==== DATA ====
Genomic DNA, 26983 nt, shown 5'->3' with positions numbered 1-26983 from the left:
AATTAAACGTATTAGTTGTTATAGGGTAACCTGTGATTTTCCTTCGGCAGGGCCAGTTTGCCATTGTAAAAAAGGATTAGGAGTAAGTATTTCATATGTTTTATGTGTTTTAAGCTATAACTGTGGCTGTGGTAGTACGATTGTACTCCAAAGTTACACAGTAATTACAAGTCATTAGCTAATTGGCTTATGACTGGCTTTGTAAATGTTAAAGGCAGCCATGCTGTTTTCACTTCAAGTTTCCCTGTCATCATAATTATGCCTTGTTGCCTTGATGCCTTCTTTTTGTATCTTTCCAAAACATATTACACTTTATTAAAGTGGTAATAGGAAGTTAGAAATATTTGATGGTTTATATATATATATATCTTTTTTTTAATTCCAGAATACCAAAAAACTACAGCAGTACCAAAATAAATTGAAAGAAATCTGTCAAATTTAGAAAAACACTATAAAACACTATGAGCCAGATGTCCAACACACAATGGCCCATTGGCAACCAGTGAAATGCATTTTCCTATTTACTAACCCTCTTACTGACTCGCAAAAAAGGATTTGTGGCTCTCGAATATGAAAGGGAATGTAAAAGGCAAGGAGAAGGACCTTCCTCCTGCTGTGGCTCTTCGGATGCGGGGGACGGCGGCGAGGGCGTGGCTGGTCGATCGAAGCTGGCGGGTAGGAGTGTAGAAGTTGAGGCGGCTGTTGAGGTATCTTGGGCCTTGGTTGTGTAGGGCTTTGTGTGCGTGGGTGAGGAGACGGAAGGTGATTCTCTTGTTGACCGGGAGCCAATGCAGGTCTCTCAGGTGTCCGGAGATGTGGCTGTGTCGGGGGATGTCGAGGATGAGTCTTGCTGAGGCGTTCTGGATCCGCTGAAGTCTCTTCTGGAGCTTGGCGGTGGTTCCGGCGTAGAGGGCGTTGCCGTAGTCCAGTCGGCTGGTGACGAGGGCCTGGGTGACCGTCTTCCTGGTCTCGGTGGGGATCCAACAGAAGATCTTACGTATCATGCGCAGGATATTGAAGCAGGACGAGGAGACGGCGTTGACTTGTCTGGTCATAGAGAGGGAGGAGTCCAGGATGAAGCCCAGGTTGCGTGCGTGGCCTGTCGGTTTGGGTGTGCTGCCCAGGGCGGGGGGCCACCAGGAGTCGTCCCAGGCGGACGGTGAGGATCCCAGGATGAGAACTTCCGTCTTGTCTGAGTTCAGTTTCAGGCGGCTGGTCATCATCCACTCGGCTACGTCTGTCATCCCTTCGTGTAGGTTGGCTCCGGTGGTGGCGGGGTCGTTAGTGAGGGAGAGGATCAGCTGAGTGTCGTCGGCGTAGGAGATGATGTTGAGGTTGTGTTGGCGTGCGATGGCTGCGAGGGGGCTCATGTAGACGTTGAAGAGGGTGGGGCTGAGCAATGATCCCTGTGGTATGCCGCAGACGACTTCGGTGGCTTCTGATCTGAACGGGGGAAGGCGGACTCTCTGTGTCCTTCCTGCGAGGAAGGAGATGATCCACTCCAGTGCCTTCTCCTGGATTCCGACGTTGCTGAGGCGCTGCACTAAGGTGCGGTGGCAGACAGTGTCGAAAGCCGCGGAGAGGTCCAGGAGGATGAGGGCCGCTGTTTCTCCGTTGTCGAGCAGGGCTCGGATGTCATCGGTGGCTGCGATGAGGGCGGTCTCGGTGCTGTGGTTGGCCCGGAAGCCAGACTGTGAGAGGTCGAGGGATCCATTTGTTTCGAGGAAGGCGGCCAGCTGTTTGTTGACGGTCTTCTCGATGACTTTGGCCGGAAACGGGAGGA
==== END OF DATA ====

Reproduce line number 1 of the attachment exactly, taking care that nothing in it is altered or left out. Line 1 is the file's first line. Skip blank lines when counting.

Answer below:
Genomic DNA, 26983 nt, shown 5'->3' with positions numbered 1-26983 from the left: